I first tried EtchDroid, as I saw it referenced just about everywhere. It was supposed to write images on the SDCard once the device is rooted. I installed it, tried it before rooting the device, and I was pretty confident I would be able to use it once the device would be rooted. Unfortunately, Etchdroid never launched after having rooted the P1, so I had to find something else.
I then tried Berryboot installer, which was also supposed to be able to write on the SDCard once the device would be rooted.
I made tons of stupid mistakes, like trying to write on the SDCard while it was mounted, write on the mouting point and other stupid things… I should be ashamed.
Anyway, I then decided to use the reliable
dd command . First thing first, let’s find the real device, and not just the mounting point.
What to use
df command tells us that the device is mounted on
/mnt/media_rw/5C7F-18DE and that the block device that corresponds to that is
/dev/block/vold/public:179,129 . Looks fishy. Of course, that wasn’t right.
Looking at the mounting points (
cat /proc/partitions) I could see that the 179 was in fact
mmcblk0 . Two partitions,
vfat, about 16GB, I think we found it!
So the real path to the SDCard is
/dev/block/mmcbkl0 . Unfortunately, for whatever reason, BerryBoot went really fast and wrote nothing on the SDCard. I rebooted with the SDCard on, and Android was back. I may have forgotten to unmount the SDCard before using BerryBoot, so that may be why. Try it and let me know if that works for you.
At that time, I decided to go back to the command line. I then downloaded and installed TermUx to have a terminal to issue
dd commands. The P1 is supplied without Google Play Store, so that you have to install F-Droid or ApkPure to install applications.
TermUx gives you a command line interface, that looks like what you have with Debian for exemple. You even have a package manager, so that you can keep your system (i.e. TermUx) up to date.
The first thing I did was to call
pkg update pkg upgrade
Then I unmounted the SDCard. It took several attemps, so I carefully checked with the df command that it was unmounted before trying to write to it.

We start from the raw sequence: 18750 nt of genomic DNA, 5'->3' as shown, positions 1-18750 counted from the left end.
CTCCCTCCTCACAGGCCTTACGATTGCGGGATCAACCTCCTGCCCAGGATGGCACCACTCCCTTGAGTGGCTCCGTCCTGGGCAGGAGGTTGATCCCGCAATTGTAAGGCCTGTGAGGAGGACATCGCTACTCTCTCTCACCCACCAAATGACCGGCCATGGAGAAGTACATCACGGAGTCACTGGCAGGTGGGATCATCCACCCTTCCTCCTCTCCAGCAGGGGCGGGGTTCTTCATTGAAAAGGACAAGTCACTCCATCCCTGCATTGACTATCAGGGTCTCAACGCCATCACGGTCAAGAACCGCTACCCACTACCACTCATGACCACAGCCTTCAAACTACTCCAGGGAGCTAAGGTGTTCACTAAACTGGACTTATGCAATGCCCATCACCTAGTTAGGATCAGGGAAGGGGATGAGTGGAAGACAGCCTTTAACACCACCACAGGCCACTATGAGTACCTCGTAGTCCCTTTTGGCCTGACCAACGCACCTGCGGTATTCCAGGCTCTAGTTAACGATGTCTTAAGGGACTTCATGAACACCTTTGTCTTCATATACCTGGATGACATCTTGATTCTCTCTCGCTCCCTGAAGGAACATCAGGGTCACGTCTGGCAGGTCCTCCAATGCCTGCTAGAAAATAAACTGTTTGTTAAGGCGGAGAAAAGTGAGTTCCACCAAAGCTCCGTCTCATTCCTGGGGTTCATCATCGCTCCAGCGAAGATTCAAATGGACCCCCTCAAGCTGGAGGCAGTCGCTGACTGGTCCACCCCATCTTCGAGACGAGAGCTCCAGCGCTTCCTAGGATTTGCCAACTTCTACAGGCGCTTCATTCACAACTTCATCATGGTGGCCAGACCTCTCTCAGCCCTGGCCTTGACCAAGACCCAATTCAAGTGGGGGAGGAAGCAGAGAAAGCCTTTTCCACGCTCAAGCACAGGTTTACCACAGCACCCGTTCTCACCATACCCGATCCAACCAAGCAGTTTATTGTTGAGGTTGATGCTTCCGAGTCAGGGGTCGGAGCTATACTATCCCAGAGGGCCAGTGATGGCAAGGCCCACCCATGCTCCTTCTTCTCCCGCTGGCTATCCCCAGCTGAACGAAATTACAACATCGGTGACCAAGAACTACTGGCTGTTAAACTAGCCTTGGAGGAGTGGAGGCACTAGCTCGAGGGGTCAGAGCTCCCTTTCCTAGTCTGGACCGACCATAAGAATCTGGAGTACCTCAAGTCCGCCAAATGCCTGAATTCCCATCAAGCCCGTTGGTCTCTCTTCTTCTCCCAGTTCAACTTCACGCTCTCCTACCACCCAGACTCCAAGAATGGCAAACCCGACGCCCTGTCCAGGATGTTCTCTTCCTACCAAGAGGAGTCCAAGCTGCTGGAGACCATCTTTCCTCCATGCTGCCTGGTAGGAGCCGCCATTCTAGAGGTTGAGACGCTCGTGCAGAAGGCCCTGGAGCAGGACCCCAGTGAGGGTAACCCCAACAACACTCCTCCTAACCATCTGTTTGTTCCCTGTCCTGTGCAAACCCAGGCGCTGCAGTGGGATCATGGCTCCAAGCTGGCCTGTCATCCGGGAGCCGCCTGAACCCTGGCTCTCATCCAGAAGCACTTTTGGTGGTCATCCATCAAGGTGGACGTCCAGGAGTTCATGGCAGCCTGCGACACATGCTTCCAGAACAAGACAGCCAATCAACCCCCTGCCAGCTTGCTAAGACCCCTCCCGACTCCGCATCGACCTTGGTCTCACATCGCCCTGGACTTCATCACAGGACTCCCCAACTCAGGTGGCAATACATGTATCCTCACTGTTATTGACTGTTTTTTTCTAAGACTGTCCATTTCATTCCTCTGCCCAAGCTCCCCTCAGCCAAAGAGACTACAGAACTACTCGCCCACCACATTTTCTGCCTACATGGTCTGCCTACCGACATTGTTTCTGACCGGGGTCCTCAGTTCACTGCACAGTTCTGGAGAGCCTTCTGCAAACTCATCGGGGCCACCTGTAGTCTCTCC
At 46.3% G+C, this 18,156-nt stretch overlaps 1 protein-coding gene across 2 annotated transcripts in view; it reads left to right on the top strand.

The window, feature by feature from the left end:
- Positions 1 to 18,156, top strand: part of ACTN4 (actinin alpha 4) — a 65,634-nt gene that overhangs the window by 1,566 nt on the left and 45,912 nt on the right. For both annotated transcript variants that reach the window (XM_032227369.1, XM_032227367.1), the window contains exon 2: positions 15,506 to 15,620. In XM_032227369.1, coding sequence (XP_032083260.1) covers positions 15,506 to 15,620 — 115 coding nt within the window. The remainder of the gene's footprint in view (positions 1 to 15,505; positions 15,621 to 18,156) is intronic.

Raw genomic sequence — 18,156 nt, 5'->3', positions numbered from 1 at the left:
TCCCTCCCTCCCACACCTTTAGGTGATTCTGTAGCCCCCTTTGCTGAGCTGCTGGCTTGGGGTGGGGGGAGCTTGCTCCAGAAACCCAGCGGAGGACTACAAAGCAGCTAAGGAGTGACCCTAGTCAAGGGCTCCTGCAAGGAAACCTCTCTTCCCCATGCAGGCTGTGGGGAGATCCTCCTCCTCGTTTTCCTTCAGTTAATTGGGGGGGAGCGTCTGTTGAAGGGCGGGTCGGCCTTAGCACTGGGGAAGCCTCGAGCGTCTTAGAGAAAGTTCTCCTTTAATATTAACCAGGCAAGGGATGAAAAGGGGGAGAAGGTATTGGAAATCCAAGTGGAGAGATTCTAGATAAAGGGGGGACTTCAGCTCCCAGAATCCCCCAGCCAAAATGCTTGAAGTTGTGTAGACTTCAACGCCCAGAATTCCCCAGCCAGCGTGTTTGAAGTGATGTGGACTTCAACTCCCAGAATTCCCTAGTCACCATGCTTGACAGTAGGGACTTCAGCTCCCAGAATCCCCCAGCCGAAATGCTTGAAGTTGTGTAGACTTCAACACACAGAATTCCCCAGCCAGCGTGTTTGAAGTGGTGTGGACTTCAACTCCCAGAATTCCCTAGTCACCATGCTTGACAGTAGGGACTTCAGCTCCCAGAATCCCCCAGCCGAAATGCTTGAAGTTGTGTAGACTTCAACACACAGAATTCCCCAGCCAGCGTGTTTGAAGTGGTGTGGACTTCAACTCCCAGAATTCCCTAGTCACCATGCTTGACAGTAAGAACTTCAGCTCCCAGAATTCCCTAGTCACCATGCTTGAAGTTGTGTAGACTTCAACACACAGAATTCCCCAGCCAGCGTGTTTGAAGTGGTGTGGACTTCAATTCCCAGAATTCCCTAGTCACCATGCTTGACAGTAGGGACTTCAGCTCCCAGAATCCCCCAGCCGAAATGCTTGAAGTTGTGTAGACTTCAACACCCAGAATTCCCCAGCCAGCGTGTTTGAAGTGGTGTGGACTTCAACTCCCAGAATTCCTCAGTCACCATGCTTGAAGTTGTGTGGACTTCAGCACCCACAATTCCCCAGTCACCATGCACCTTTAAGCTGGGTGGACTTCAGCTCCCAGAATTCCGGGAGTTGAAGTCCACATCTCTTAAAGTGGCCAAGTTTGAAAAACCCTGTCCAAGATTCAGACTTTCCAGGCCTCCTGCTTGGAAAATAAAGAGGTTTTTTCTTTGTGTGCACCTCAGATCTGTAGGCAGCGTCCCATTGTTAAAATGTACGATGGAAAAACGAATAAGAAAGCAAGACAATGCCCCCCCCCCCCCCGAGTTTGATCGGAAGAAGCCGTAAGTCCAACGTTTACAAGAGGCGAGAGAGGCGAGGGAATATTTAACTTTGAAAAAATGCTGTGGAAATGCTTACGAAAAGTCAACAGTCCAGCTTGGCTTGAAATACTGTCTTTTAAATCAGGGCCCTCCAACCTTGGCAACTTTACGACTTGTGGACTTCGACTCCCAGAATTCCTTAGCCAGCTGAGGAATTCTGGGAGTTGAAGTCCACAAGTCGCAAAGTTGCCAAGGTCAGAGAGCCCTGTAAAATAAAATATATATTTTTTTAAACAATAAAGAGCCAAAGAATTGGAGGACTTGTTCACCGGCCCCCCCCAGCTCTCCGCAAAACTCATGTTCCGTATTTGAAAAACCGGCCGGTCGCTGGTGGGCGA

mount df umount /mnt/media_rw/5C7F-18DE df mount
You get the idea. Repeat ad nauseam, or until the SDCard is not mounted anymore.
To have the
sudo command we have to install the
tsu package by issuing
pkg install tsu .
Once it’s installed, we can then try our first
sudo dd command.
sudo dd if=/data/media/0/Download/Armbian_20.11.10_Station-p1_bullseye_current_5.9.14.img of=/dev/block/mmcblk0 bs=1000000
Of course, you will have to change the name of the image, as Armbian will change its version number and the kernel version the image is based on. By the way, don’t forget to put the SDCard in the Station P1 before issuing the command, or you will write somewhere, but not on the SDCard. Been there, done that. If the process takes quite some time and gives you an output slower than 20 M/s, that could mean you succeeded.
You can now reboot thanks to the remote control. You should see Armbian running.
Well done! Now, we’ll create the root password, then add a user, give it a password, setup the locale and other boilerplate chores. Once it’s done, we now can ask Armbian to install itself on the eMMC.
sudo apt update && sudo apt upgrade sudo armbian-config
System settings .
Then go to
Install to/update boot loader . Choose
Boot from eMMC - System on eMMC .
On the warning window, just click
Choose the filesystem you want to use. I chose
Say ok to
Power off .
Once the P1 is stopped, remove the SDCard from the slot, and give it back power so that it can boot on the eMMC.
That’s it, folks, we have installed Armbian on the Station P1 running Android 7.1.2 without any other computer help. Good game! If you want to see the video that goes along with this article, don’t hesitate to have a look at https://www.youtube.com/watch?v=QBl3JALcPDs&feature=youtu.be.